From Darkness to Light

Daylight Savings Time always throws me for a loop.  I remember long ago when I was an elementary school teacher.  I was one of those teachers who got to school really early and stayed really late.  During the winter, I often drove to school in the dark and drove home in the dark.  When Daylight Savings Time would arrive, I’d find myself driving home in the light.  And, silly as it sounds, I would often miss my turn and get lost.  The same route I had driven every day for months suddenly became confusing in the light.  Eventually, I would learn, of course, but it was only after re-orienting myself that I’d get on track again.


I think about that a lot, especially in this season of sermons about discipleship.  I think about my patterns of living life in darkness – driving the same way out of habit.  I think about the sinful things I do – my tone of voice when speaking to others, my limited grace toward others, my “short fuse” when buttons are pushed – and how easily I do them simply out of habit.  And, then, I am reminded by the Holy Spirit, by reading the Bible and being convicted, or by the words of someone I know and love, and my sin is brought into the light.  It’s disorienting, though, when the things I ought not to do, I do and I need to learn new patterns of speech, forgiveness, and patience – new patterns that bring the One who is Light the glory He deserves.  Yet, I need not do it alone.  I can ride along with someone who has “been there, done that” and learn from them.  But, here’s the thing, too:  I have to be willing.  And, I have to reach out.  And, I have to be vulnerable.  We all do.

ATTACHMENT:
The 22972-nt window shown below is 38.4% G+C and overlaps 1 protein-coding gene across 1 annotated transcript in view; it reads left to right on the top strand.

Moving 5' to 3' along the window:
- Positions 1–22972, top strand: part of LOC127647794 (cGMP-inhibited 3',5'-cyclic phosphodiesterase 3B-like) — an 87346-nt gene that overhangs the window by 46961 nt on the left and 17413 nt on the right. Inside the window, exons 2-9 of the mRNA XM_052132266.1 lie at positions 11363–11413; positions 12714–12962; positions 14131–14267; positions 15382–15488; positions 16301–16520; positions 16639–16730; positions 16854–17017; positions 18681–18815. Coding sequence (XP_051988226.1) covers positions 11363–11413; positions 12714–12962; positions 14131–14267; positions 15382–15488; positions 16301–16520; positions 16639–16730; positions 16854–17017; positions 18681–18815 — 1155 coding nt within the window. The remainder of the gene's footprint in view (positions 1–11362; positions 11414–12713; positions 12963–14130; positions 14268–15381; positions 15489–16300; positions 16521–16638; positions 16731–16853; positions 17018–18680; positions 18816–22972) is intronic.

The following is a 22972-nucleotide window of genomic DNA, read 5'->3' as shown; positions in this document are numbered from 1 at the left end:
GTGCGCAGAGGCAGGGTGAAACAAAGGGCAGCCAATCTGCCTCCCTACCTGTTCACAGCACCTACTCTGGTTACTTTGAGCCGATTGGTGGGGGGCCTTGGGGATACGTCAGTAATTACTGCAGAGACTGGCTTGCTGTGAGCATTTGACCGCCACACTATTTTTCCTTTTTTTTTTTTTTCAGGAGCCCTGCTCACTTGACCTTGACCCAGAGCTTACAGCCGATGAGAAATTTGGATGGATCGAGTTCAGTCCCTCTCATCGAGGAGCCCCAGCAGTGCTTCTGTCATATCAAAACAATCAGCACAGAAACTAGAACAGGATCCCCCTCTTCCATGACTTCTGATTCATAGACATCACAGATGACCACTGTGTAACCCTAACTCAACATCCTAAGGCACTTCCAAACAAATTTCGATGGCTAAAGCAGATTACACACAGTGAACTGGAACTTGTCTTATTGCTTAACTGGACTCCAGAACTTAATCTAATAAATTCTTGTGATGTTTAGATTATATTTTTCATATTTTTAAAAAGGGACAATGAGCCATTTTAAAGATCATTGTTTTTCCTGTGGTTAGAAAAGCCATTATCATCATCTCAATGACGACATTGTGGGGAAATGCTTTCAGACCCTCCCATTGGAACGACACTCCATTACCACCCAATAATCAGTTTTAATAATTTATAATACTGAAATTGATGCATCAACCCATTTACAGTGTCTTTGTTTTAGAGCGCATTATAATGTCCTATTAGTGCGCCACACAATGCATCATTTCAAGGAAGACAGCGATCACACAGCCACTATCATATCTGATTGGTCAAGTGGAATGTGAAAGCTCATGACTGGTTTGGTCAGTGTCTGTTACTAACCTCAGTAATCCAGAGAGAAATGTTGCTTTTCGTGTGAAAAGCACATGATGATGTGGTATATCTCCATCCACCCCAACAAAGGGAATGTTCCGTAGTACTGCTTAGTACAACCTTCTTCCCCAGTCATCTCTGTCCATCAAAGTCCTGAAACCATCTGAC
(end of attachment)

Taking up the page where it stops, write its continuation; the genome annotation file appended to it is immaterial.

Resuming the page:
I think about how coming in to the light, we need to drive differently; we need to re-orient ourselves.  How good it is for us as Christians to have One to follow and to surround ourselves with others with whom we can “carpool.”


But if we walk in the light, as he is in the light, we have fellowship with one another,and the blood of Jesus his Son cleanses us from all sin.  (1 John 1:7)

Therefore encourage one another . . . (1 Thessalonians 5:11)